It was these and similar ideas that motivated me during my initial years at the Natural Resources Defense Council. Yes, I had opted to work within the system, but I believed that our legal advocacy was on the path to deeper change.
But as federal environmental laws and programs burst on the scene in the early '70s, including the Clean Air and Clean Water acts, we pursued the important goals and avenues those laws opened up. There, the path to success was clear — and we largely left by the wayside the more difficult and deeper challenges highlighted by the Ehrlichs, Commoner, and others. I can see now that our gains in the '70s locked us into patterns of environmental action that have since proved no match for the system we're up against. The new laws created major opportunities for lawyers and others, but in pursuing them we were drawn ever more completely into the system. Once inside the DC Beltway, we were compelled to a certain tameness by the need to succeed there. We opted to work within the system of political economy that we found, and we neglected to seek the transformation of the system itself.
So now I am a proud member of the new-economy movement, about which fine articles by Gar Alperovitz and by John Cavanagh and Robin Broad have appeared in The Nation. One sure sign that the search for a new political economy has begun is the way that constituencies have formed around new concepts of the economy including the solidarity economy, the caring economy, the restorative economy, the regenerative economy, the sustaining economy, the commons economy, the resilient economy, and, of course, the new economy. There is ongoing discussion of the need for a "great transition" as well as a "just transition" rooted in racial, gender, and class justice. In 2012, the most searched-for terms on the Merriam-Webster site were "capitalism" and "socialism."
Whether driven by climate and fossil-fuel insults; poverty, low wages and joblessness; deportation of immigrants and other family issues; treatment of women; or voter suppression, movements are now challenging key aspects of the system, seeking deep change over incremental reform, and offering alternative visions and new paths forward. There are groups that are marching in the streets, to state capitols and local congressional offices. Others have started to run people for office around alternative agendas. There are places where the needed research is occurring and new coalitions are bringing diverse groups together. Strong movements can be found in other countries; indeed, many countries are further along than we are. These are among the grounds for hope, and since 2009 I have been heavily involved in several of these efforts. Perhaps many who are still in the mainstream, but who see the need for deep change, will find ways to join this growing movement for a better world.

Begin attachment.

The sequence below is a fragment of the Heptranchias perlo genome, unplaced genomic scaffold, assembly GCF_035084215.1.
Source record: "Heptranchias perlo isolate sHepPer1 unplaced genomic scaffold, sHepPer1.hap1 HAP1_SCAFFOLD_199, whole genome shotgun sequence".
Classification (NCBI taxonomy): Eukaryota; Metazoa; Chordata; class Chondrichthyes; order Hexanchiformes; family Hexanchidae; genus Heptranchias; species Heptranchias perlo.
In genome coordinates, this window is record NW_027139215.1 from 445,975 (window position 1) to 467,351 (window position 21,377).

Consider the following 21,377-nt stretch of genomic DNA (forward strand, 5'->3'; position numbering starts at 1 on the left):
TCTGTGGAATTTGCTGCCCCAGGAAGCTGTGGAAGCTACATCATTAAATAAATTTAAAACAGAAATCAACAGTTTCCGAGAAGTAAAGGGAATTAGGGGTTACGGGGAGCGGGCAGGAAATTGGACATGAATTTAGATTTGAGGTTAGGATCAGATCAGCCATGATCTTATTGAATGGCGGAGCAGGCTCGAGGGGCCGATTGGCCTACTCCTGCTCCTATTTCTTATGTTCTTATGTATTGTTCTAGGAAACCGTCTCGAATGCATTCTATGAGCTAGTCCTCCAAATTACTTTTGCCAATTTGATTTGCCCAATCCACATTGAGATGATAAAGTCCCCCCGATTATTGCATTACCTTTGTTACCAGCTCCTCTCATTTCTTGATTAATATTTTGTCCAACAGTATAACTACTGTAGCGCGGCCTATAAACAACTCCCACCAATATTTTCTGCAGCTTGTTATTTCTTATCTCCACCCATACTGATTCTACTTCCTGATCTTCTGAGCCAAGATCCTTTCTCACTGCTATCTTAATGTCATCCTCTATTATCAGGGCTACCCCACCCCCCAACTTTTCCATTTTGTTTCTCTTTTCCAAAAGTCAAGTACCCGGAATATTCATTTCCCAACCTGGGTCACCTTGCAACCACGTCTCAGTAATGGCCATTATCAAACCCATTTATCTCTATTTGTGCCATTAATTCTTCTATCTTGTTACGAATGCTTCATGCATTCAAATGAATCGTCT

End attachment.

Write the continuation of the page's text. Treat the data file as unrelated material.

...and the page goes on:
It's true that the more I thought and read, the more my views evolved and moved leftward. My guiding star on this journey, my recurrent point of departure, has been my own six grandchildren and all the other grandchildren; it has long been my fervent hope that we will have the good sense to leave them a world sustained and whole. Yet, while I don't mind being thought of as a "radical," that is not how I view myself. Rather, I believe my thinking is close to where Franklin Roosevelt was with his Second Bill of Rights and where Aldo Leopold and Thomas Berry were with their environmental ethics. I doubt that views like mine will be thought "radical" for long.
I hope today's young people will not worry unduly about such a label and will find ways to short-circuit the long and tortuous path I took. If it seems right to you, embrace it. A wonderful group of leaders and activists who are trying to change the system for the better are building new communities in which we can all participate.